Tuesday, April 18, 2017
“‘The LORD has said to me, ‘You shall not cross the Jordan.’” De 31:2. “The LORD declares to you that the LORD himself will establish a house…” 2 Samuel 7:11b.
I recall feeling very timid and cautious in my prayers after Beth died when asking for healing for Daddy. My prayers for his healing were strong on my lips but weak in my heart. After all, my prayers had not been answered in the manner which I had desired. Beth wasn’t healed on earth, and I had to accept that God’s will trumped my prayers. So, it took quite some time to gain the confidence to pray like it would be answered…to tell that mountain to move from here to there…to believe in advance that I had received something. I have had many people since then ask the same question, ‘If God knows what He is going to do anyway, why pray?’ My answer is anchored in Scripture: Because faith moves the heart of God.
Neither Moses nor David got everything they wanted in prayer. Moses did God’s will for over 40 years and it cost him everything. But in the end, he did not get to go into the promised land. David wanted to build a temple for God but God said that David’s son would be the one. These men were just like us with emotions just like ours. They prayed prayers for forgiveness when they messed up. They prayed for prayers of healing when sickness came upon them or their loved ones. They prayed for prayers of wisdom when they didn’t know where to turn. Many of their prayers were powerfully answered [just as many of ours have been], and God used them in tremendous ways. But God didn’t give them everything their hearts desired, and neither will we be given a green card for every prayer. But they didn’t stop praying…stop believing…stop praising. They continued and so should we.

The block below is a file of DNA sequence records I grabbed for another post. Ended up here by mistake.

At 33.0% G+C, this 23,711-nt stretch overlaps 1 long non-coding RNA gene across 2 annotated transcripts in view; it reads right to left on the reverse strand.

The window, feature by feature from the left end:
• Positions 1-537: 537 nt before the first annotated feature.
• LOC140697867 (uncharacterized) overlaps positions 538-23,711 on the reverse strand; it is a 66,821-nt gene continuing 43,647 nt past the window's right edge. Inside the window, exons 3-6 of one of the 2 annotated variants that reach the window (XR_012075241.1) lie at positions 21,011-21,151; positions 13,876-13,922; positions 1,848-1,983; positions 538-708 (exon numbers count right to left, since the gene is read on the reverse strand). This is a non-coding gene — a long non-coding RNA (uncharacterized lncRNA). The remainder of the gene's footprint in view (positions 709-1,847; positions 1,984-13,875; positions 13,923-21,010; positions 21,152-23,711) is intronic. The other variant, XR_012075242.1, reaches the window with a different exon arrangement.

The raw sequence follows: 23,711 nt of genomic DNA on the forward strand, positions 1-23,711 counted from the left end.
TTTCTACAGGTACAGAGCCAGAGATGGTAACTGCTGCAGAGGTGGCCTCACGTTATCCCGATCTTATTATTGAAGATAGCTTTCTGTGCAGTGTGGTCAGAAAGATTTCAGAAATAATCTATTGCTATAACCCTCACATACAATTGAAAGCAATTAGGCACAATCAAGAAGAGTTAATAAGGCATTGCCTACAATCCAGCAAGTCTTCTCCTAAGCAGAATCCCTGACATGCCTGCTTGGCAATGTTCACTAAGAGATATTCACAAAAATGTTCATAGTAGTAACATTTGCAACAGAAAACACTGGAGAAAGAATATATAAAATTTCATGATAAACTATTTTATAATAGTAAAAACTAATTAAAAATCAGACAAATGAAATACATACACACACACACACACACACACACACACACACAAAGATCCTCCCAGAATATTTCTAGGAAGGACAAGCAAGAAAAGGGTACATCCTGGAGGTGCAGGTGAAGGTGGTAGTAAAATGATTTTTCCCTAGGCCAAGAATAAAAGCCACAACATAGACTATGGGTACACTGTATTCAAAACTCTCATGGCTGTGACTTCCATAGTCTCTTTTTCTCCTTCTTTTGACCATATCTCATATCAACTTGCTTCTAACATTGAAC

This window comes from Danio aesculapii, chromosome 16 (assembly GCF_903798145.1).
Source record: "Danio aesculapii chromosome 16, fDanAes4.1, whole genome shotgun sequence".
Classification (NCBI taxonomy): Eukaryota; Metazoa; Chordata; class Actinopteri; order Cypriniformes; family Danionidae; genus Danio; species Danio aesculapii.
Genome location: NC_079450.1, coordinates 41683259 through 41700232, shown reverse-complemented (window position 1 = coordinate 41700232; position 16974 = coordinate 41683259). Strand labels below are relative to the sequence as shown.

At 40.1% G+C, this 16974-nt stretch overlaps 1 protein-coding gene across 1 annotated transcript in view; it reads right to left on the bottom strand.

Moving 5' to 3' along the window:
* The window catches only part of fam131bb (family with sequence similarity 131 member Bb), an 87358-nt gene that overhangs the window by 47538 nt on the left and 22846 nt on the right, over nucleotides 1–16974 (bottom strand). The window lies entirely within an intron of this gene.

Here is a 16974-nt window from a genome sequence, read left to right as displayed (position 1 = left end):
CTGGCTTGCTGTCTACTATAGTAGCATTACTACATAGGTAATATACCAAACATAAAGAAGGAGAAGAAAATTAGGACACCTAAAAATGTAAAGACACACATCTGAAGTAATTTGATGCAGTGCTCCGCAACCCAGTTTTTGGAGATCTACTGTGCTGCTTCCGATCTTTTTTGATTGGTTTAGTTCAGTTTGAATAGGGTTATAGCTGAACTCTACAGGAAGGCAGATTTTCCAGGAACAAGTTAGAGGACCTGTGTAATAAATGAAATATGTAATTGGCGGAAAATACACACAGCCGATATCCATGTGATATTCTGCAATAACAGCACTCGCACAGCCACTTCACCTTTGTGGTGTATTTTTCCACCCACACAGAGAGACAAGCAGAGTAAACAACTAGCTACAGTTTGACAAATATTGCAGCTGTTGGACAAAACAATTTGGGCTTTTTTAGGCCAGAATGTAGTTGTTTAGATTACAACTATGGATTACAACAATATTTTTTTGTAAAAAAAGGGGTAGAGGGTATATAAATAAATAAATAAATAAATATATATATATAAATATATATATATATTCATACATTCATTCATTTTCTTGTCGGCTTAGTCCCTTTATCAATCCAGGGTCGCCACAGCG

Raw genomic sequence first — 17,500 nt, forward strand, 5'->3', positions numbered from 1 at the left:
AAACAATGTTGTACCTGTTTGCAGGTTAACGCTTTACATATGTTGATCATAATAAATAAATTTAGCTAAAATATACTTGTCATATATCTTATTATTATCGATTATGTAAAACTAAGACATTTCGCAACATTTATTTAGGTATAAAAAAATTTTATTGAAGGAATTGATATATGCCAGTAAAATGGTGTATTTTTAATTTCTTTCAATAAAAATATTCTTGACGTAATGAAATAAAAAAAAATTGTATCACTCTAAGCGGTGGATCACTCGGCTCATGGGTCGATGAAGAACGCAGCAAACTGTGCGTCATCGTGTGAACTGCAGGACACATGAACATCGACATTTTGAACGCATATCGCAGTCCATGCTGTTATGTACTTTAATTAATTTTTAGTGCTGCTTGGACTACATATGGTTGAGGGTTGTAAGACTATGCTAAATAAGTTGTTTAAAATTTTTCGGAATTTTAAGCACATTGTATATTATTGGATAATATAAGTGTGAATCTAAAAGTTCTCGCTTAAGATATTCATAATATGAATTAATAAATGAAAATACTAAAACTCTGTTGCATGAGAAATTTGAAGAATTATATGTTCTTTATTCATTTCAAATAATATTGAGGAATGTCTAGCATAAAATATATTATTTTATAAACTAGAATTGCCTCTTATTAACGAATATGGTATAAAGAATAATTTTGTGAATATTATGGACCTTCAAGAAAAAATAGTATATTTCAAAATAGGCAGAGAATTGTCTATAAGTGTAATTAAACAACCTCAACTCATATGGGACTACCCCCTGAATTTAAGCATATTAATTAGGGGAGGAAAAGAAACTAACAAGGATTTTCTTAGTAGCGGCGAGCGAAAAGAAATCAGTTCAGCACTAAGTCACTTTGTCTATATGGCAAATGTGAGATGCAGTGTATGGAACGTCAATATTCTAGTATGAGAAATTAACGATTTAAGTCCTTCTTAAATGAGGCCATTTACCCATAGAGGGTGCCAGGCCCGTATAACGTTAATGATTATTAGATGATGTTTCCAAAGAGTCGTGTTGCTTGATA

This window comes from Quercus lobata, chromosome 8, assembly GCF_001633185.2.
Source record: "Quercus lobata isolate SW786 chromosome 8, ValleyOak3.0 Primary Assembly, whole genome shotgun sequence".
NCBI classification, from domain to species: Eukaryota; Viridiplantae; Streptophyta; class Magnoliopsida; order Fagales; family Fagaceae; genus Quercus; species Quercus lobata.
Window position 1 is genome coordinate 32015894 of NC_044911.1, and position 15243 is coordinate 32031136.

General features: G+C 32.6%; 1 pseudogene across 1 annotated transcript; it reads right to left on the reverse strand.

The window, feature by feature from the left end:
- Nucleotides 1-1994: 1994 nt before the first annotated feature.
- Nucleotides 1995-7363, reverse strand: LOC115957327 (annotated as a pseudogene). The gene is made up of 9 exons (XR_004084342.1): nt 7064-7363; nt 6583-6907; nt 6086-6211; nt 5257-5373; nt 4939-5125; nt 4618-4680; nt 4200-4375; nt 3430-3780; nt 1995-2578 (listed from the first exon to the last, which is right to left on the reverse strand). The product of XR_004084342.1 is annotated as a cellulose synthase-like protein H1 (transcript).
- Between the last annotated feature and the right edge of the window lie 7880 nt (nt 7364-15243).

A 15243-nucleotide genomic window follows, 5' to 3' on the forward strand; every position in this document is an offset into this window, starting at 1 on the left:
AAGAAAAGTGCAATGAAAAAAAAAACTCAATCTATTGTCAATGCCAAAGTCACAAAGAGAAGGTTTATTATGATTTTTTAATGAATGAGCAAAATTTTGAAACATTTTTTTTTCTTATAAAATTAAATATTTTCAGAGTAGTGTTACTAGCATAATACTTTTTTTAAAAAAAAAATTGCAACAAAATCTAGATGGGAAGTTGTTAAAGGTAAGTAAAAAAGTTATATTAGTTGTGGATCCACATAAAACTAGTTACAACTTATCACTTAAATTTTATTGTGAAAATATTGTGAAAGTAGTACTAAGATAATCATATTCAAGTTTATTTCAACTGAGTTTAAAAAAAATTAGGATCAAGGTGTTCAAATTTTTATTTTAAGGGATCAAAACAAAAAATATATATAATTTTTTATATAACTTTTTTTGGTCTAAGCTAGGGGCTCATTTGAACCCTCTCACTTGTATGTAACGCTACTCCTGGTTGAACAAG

Prayer takes courage when our hearts have been broken. Prayer takes reverence when His Kingdom comes instead of ours. Prayer takes humility when His ways were not our ways. Prayer becomes easier when we truly understand and embrace that God sees our lives rolled out in one continuous picture. Our prayers become bolder when we trust God for His love and wisdom. We will be hard-pressed to find anyone on this earth or in the Bible would got everything for which they prayed, especially Christ. We only have to read with fresh eyes and hearts the gut-wrenching prayer in the Garden of Gethsemane. God’s ‘no’ to Christ was our ‘yes' and when we really understand the purpose and power of God’s sovereignty we can thank Him for His ways and His decisions. Our unanswered prayers cannot drench water on the fire of our prayers. We must approach Him with boldness instead of timidity, and strength instead of weakness. “What if these men of God hadn’t asked anything because they couldn’t have everything?” Believing God, p. 67. Quite a question to ponder…